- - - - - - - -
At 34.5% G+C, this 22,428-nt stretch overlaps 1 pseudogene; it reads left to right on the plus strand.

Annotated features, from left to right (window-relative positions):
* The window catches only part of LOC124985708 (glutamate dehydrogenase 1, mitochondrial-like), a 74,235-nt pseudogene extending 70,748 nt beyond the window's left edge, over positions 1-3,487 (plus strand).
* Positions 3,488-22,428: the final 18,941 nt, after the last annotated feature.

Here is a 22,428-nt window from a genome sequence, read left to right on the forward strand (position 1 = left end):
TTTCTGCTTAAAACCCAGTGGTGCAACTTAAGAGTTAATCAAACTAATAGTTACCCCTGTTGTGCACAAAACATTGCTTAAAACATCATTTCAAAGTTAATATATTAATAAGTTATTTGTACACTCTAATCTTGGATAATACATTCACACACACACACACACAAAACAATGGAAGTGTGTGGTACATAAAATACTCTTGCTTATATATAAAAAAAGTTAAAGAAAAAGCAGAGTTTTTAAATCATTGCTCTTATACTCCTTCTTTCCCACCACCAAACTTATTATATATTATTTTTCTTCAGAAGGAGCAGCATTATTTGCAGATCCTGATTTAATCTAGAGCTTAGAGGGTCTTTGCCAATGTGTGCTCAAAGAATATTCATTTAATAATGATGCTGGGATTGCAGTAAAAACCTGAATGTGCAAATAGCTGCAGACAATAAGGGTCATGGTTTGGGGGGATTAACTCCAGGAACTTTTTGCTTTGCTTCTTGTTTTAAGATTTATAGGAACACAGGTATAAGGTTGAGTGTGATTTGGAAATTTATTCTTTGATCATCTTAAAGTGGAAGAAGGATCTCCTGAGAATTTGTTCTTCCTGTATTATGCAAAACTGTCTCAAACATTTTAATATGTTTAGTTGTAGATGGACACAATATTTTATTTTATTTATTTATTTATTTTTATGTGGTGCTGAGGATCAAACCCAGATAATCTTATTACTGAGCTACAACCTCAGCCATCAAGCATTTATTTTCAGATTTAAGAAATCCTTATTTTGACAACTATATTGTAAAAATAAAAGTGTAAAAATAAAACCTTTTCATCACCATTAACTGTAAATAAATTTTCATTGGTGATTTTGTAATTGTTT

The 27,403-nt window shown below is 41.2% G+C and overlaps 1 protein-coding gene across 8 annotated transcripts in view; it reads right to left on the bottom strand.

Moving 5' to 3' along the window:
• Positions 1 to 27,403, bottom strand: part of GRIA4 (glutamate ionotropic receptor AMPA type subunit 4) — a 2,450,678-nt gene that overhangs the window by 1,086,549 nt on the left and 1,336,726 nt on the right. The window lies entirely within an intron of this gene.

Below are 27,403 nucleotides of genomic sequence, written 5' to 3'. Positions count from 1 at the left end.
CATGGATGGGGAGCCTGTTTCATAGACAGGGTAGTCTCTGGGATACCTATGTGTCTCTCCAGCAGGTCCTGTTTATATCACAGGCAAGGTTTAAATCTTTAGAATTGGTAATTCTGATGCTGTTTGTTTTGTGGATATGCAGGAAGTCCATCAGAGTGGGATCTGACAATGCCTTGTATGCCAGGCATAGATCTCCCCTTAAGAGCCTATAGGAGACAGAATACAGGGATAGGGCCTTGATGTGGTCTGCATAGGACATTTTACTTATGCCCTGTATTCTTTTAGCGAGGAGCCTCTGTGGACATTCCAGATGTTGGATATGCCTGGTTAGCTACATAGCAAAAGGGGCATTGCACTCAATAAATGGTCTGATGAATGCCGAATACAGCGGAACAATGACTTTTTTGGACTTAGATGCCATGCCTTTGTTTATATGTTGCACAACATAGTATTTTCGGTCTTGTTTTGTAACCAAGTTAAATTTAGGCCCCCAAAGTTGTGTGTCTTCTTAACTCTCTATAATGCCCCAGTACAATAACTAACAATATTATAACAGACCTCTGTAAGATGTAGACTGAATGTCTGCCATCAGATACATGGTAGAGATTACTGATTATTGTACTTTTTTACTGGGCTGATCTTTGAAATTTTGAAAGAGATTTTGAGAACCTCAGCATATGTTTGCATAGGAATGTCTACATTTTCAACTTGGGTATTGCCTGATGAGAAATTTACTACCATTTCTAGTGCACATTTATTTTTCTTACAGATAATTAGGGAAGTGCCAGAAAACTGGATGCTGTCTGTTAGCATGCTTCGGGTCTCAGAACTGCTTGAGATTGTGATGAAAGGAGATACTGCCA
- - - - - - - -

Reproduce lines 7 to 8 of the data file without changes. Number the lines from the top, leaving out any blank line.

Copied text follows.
The 27,403-nt window shown below is 41.2% G+C and overlaps 1 protein-coding gene across 8 annotated transcripts in view; it reads right to left on the bottom strand.

Moving 5' to 3' along the window: